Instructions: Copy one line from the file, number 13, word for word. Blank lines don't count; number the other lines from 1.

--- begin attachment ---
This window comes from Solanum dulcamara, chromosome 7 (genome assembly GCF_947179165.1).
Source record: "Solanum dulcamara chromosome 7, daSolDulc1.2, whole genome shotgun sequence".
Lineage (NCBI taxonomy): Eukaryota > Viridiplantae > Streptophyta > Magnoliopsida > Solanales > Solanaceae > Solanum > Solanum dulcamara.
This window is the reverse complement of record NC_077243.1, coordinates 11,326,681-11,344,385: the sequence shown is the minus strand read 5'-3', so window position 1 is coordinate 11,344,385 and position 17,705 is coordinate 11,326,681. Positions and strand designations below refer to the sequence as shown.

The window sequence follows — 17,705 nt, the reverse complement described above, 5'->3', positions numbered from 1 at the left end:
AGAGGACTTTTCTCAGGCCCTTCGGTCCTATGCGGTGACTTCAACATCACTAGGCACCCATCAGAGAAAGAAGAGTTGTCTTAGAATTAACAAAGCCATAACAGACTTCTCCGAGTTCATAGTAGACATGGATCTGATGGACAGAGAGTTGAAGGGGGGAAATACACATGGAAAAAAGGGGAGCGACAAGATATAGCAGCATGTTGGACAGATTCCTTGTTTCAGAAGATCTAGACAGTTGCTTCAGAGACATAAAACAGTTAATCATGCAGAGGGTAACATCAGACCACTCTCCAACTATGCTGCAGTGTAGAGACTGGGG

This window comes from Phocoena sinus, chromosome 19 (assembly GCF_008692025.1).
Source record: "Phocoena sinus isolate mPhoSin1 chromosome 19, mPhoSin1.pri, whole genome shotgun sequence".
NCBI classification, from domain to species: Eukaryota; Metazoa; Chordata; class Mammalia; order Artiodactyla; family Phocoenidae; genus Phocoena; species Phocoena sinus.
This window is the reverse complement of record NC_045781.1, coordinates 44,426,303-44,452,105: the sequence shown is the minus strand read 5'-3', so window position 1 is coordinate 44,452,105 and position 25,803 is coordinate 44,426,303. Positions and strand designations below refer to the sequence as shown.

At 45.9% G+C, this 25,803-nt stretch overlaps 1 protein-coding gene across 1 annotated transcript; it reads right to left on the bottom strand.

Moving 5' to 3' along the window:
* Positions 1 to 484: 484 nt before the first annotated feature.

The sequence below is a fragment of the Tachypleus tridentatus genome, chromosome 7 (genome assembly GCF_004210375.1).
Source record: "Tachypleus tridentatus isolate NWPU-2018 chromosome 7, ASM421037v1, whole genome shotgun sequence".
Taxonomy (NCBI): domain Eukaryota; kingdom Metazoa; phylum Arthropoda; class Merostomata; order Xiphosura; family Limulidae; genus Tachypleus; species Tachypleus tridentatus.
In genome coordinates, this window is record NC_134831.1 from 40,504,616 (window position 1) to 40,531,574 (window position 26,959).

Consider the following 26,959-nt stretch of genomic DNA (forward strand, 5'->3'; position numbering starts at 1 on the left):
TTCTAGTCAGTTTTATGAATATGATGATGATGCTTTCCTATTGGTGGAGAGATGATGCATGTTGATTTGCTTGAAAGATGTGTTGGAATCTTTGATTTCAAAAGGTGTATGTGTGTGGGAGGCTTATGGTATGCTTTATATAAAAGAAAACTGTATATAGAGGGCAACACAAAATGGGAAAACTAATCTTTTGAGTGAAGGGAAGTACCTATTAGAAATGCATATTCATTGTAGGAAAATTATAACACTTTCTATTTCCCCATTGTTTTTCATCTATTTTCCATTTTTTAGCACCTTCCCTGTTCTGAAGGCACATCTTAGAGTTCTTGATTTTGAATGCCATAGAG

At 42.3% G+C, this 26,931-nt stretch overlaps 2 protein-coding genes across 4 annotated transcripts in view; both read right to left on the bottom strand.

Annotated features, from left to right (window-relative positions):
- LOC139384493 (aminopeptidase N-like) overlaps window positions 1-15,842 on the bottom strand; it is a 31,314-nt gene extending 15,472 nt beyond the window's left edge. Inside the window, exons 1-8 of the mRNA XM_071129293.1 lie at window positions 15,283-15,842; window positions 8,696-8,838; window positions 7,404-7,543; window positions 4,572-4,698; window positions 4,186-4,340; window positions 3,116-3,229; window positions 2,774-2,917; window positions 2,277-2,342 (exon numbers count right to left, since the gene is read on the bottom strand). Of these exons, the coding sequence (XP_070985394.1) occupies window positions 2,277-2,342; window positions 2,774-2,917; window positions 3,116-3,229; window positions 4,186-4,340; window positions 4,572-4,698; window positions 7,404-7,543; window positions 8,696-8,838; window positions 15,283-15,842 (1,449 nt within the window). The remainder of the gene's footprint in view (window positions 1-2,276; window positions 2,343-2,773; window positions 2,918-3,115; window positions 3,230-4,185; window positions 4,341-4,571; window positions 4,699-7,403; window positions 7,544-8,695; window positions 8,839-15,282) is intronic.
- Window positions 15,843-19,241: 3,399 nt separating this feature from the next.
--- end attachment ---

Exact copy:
* Positions 1 to 484: 484 nt before the first annotated feature.